Benjamin Swig Ready Responders In Israel, the threat of terrorism has created the need to deploy rapid critical care in response to attacks of mass destruction. Those who are injured worst are routed directly to hospitals’ emergency departments, while those with less serious ailments are routed to other care providers, allowing trauma teams to focus on those most in need. With an injection of technology, Benjamin Swig thought the idea could be built upon to help ease congestion in New Orleans’ crowded ERs. His company has been described as the “Uber of EMS.” Ready Responders are nationally and state certified EMTs trained in advanced first aid and immediate lifesaving interventions who work in partnership with New Orleans’ municipal emergency medical services. They are deployed via a smartphone app in non-life threatening medical situations. “A majority of calls to 911 aren’t acute emergencies,” Swig said. “The goal is to reduce unnecessary ambulance and ER usage. We use a location-based routing system to identify the right resource, at the right time, at the right place, to provide the right care. “If you look at best practices and innovative approaches to medicine, we have a chance to build on this model and save a lot of money in the health care system by providing patient navigation resources to get them to appropriate care.” Ready Responders’ plan to establish mobile integrated healthcare won $25,000 during “The Big Idea” contest during New Orleans Entrepreneur Week. The company is currently meeting twice a month with the Mayor’s Office and the city’s Emergency Medical Services to launch the program. “We’re making really good progress,” Swig said. “It will improve access to care in some of the places that are farther away from the core services that the city offers.” - Chris Price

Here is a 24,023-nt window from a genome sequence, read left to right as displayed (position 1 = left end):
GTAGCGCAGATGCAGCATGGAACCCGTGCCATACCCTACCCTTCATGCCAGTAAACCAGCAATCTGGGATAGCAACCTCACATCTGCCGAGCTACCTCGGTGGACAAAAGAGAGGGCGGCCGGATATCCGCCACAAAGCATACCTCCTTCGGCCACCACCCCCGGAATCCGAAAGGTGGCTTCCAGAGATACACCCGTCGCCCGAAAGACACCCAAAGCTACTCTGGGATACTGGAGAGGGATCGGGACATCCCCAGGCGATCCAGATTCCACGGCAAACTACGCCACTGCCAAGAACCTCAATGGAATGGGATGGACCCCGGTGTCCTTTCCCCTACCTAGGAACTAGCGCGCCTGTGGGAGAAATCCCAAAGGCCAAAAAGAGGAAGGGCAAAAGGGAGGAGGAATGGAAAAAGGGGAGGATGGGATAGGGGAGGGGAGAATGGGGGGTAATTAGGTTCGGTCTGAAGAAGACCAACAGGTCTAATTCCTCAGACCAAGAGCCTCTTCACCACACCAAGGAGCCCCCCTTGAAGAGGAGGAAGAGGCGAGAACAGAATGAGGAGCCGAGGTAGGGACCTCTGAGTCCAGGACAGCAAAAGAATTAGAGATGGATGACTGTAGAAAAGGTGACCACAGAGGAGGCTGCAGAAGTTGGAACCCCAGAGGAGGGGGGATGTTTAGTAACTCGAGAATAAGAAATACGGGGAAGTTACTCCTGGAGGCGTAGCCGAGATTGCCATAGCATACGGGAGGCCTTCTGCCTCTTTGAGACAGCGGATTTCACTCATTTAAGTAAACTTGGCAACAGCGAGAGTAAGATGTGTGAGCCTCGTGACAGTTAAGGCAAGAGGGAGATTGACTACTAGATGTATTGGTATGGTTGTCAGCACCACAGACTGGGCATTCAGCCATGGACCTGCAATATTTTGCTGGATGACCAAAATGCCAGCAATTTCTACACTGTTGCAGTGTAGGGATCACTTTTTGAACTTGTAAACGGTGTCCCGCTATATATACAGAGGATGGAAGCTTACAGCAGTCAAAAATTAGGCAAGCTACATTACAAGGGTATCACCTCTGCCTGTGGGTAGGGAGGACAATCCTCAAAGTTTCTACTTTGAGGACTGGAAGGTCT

Molly Hegarty Founder and CEO, RDnote
Dat Dog has had two big announcements so far this year and both are due to the work of Chief Operating Officer Bill DiPaola. The popular hot dog restaurant opened in 2011 on Freret Street and within four years added three more locations on Magazine Street, Frenchmen Street and at Lakeside Mall. By 2014, “things had flatlined,” says DiPaola. “They brought me in to see what I could do about it.” DiPaola’s resume included work at Ruth’s Chris Steakhouse, Copeland’s and Brennan’s. “I had done a significant amount of franchise work and I realized that nobody had really weaponized the hot dog,” he says. DiPaola is committed to doing just that by propelling Dat Dog to new markets. Starting late this year, Baton Rouge will receive the first of three new Dat Dogs thanks to the restaurant’s first wave of franchisees, local lawyers David Halpern and his nephew, Teva Sempel. In May, news broke that Houston too would become part of the expansion, with 25 restaurants planned within the next 10 years through a partnership with B&G Food Enterprises, the first of which is set to open next year. A born and raised New Yorker, DiPaola says living through Hurricane Katrina solidified his love for the city. “I lost everything I had and what I learned here will never leave me. What we have here — the food, the music, the lifestyle — it’s a special thing. My ultimate goal is to use our expansion to tell the story of South Louisiana anywhere on earth that welcomes us,” adding, “and I’d like to know of a place where a good hot dog, burger and chicken sandwich won’t work.”